HospitalGown: Are Firebase Apps Still Vulnerable in 2020?

In 2017, Appthority — which was acquired by Symantec — which was acquired by Broadcom, uncovered a very nasty threat to Firebase apps. This wasn’t caused by a loophole in Firebase itself, but by the classic human negligence. In 2018, over 3000 apps were discovered to be leaking over 100 million exposed records from misconfigured Firebase backend databases. Their Mobile Threat Team (MTT) aptly named this type of backend exposure HospitalGown.

By default, security rules on Firebase databases are open for all.

It’s left to the developer to properly configure rules for every table. Follow me as I dive deep into what happened, why it happened, what could still happen and what we can do about it.

So what happened?

Over 100 million records were breached, but what were they? This matters because it helps us understand the severity of the incident. If they were just a list of scraped IMDB records, that would’ve been nice. No, it was worse. Some regulated data including medical information, sensitive personal data, vehicle license plate numbers and credit card information were exposed. Other leaked records include personal data, GPS LOCATION RECORDS and enterprise data (private keys, access credentials, sales info and private conversations). What else? Passwords. User passwords stored in PLAIN TEXT. Totally unforgivable.

These were not just side projects or amateur apps. These were real, live apps from serious players, including the Twitter-owned Periscope, the Donald Daters App and WorkHive: team chat app. Appthority’s MTT reported that 62% of all enterprises had at least one vulnerable app.

How could this be exploited?

The primary vector is the fact that misconfigured apps expose the entire database via a single endpoint — https://[xxx] (where xxx is the app name). For a misconfigured app, all data will be dumped beautifully in JSON format.

Yet, a vulnerable app could still be compromised without an attacker knowing the firebase app url. Android apps have been decompiled to reveal the app url from the string resources. Multiple cases of successful takeover of Firebase databases have been reported, including an attack on the Periscope app by a bug bounty hunter. This person was able to read, write, update and delete data without breaking a sweat.

Where an attacker does not have a specific target, a DNS enumeration scan is performed on the domain using tools like dnsdumpster to find subdomains. However, this vector appears to have been blocked as the domain no longer exposes app URLs in A-records. It appears that Firebase is using a wildcard to capture all app subdomains. Several apps could also be found using search engines. Most of these might be cached records from removed indexes. Why they were indexed in the first place? Beats me.

How did this happen?

At this point, it’s obvious that the exposure was caused by developers leaving the default security rules (meaning, none) in production apps, or configuring them wrongly. But I believe other factors contributed to this.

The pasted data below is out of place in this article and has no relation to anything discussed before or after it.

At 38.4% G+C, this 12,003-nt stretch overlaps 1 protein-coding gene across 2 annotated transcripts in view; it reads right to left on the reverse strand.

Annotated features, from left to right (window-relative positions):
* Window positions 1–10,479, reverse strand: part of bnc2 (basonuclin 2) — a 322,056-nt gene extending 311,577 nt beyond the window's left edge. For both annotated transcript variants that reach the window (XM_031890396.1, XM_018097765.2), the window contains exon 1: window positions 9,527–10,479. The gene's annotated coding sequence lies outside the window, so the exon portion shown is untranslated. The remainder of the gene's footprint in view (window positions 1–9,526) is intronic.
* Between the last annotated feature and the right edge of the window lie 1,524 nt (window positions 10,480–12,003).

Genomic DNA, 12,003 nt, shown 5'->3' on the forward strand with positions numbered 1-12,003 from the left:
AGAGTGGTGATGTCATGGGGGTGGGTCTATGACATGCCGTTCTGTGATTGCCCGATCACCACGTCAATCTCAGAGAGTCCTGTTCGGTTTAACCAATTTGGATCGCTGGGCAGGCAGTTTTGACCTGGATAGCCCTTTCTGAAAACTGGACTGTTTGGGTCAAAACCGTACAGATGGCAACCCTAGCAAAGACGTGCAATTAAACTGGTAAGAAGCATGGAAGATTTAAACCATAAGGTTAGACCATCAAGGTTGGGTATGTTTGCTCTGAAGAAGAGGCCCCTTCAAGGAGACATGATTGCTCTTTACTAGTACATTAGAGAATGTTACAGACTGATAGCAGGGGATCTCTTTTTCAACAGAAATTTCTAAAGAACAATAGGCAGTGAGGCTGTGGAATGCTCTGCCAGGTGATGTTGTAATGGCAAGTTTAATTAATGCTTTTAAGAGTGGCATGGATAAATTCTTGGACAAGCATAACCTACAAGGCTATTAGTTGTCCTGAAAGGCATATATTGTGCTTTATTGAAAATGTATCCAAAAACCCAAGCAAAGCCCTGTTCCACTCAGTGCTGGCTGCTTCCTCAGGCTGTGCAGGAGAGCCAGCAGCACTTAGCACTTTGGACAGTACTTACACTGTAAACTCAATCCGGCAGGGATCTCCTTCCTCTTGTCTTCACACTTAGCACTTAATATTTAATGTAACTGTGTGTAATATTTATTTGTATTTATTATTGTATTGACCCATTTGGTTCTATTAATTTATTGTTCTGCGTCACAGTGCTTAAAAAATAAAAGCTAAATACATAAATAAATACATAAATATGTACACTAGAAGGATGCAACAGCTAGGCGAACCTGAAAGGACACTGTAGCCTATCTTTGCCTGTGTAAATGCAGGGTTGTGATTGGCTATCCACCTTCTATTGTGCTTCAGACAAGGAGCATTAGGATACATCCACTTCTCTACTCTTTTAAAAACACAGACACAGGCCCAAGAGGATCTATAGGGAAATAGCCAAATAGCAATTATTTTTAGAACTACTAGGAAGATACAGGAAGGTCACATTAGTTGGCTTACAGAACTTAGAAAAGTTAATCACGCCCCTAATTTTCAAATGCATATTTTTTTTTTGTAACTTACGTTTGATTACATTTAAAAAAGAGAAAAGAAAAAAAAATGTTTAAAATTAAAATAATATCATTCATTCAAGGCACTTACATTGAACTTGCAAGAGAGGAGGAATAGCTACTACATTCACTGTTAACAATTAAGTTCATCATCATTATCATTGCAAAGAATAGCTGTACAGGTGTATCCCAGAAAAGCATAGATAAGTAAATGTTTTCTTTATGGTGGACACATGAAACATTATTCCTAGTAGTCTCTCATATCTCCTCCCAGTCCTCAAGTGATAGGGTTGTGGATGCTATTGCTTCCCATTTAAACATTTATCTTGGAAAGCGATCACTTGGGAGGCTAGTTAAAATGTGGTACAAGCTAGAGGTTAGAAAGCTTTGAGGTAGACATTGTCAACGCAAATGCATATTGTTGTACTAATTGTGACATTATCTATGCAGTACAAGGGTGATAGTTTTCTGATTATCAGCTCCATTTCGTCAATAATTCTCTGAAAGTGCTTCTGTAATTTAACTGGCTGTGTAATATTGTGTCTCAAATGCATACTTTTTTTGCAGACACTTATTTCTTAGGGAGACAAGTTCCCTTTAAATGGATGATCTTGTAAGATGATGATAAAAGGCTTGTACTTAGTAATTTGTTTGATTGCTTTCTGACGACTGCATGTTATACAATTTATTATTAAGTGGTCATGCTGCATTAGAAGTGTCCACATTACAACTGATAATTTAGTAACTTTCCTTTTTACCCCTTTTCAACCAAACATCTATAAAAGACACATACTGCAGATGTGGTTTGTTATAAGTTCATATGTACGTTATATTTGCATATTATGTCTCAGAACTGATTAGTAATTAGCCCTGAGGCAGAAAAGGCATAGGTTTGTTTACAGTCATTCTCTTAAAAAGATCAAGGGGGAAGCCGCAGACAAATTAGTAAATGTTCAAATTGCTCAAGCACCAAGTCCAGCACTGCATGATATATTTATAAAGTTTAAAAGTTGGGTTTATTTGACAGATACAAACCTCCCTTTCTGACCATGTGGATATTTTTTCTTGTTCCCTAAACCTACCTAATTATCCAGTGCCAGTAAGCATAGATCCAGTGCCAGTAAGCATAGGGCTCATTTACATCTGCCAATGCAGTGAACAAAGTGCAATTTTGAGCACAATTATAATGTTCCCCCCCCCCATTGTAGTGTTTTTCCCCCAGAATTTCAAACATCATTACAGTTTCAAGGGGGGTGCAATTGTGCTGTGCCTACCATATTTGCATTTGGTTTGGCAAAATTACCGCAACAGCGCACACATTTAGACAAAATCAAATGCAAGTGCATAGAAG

1. Seriously Firebase, why even give developers the option to leave the databases open?
  2. Developers are lazy. It’s either the configuration was procrastinated (and then forgotten) or not even considered in the first place. We need to do better, guys.

Is this still a risk?

Of course, and it’ll continue to to be a risk for as long as Firebase allows developers to leave databases open and developers refuse or forget to configure them properly. Granted, they’ve taken steps to curb this, including a red security warning. But things like that eventually get filtered out by the mind.

What can we do about it?

  1. Make sure your databases are correctly configured. Here’s the official guide
  2. We need to increase awareness of threats like this. Developers need to be more conscious of security in general, beyond Firebase.
  3. Management should invest more in employee security awareness, policies and tests.
  4. We should include configuration checks as part of code review pipelines.
  5. All cloud assets should be regularly checked for known and emerging vulnerabilities.
  6. Can Google scan apps for misconfigured databases before deployment to Play Store?

This vulnerability is pretty severe. It’s easy to exploit, but also easy to detect and fix. The most tightly secured systems are still vulnerable, not to talk of the ones that are poorly secured. Bad things happen, and thinking they won’t happen to you is a mistake. All it takes is a threat actor’s motivation and creativity. Thanks for reading.

Update: Google has updated their Firebase policies. There’s a locked mode which blocks everything and test mode which allows all reads and writes. All access is denied for the test mode after 30 days if security rules are not updated (it’s still the responsibility of the developer to ensure that the rules are correct).

Also, they send periodic reminder emails if it’s detected that a database has insecure rules. That’s good progress if you ask me.


How Elliot Alderson shanked the Donald Daters app with relative ease:

Firebase Database takeover:

Firebase Database security documentation:

Appthority’s official report:

Periscope bug bounty report:

Software Engineer and Cyber Security enthusiast. Learn, build, grow!